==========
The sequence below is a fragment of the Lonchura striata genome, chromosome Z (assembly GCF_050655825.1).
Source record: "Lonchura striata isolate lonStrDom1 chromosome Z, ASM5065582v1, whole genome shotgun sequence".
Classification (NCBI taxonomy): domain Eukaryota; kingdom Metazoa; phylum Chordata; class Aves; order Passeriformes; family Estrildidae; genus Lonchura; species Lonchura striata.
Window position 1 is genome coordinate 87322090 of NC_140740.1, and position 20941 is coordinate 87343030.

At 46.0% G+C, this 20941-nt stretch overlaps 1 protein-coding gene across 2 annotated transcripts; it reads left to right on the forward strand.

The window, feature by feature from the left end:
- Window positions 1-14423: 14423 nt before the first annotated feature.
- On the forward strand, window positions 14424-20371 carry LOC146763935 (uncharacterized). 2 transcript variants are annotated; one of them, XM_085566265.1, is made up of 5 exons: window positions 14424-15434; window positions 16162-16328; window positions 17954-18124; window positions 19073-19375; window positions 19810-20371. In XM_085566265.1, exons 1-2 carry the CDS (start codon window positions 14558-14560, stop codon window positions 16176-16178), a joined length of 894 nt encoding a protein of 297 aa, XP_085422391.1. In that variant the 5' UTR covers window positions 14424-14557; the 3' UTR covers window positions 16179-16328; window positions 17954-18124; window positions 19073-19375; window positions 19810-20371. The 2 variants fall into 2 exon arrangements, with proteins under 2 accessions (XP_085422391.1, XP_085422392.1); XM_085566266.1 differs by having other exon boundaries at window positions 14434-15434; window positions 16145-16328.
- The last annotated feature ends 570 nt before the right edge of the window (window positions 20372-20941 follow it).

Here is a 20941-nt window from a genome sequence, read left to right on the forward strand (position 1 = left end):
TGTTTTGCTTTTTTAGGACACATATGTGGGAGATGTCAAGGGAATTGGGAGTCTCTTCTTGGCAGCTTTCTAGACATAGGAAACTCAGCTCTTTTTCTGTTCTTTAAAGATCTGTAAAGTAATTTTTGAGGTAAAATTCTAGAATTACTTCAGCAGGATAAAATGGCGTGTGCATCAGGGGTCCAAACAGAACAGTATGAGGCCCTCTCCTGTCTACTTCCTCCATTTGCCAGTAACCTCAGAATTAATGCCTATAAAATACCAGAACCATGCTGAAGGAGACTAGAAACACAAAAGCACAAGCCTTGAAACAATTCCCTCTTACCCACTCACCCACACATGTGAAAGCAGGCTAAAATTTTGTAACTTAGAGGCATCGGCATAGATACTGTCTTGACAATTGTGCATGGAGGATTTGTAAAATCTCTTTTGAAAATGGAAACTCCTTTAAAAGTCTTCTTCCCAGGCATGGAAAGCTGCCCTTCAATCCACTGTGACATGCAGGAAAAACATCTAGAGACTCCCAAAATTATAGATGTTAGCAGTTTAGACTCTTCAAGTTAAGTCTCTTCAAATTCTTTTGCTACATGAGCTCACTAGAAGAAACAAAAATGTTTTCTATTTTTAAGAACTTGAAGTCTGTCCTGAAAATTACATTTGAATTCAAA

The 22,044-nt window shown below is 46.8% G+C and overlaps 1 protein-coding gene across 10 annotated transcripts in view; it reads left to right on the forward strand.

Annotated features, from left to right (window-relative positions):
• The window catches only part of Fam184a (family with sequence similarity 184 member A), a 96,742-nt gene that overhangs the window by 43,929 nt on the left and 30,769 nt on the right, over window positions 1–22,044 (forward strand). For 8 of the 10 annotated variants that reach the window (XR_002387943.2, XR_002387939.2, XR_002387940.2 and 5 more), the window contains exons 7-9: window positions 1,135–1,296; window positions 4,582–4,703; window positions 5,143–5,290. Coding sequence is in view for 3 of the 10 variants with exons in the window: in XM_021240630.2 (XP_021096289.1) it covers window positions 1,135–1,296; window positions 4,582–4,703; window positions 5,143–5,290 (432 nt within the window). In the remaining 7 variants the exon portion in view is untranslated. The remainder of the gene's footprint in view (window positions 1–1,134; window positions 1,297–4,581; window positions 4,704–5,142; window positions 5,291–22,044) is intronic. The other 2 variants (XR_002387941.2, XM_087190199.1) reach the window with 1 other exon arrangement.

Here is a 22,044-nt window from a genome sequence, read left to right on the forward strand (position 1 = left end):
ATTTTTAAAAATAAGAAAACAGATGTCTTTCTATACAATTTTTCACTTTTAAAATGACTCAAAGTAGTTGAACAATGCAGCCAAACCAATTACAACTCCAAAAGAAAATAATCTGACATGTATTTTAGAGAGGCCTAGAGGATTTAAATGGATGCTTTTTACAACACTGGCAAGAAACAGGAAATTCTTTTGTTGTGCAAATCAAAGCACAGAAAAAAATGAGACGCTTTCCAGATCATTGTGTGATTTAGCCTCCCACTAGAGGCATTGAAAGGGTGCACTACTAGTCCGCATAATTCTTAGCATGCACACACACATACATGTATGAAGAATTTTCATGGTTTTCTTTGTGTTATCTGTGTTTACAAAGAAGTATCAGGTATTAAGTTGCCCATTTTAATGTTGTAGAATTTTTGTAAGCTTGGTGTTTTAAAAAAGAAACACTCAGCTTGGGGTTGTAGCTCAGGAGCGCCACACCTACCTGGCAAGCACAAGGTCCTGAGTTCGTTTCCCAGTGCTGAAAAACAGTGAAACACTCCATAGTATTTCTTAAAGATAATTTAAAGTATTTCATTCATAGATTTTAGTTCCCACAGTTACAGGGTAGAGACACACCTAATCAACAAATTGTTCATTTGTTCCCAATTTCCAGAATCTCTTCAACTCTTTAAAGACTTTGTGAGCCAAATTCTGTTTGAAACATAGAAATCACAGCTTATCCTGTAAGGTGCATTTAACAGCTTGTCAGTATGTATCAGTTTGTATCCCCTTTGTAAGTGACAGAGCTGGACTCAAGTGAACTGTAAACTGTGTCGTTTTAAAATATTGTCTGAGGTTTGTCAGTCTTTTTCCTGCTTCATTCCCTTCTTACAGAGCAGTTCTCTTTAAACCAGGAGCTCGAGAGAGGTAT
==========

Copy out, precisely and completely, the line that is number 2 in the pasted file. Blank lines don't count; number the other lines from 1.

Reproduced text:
Source record: "Lonchura striata isolate lonStrDom1 chromosome Z, ASM5065582v1, whole genome shotgun sequence".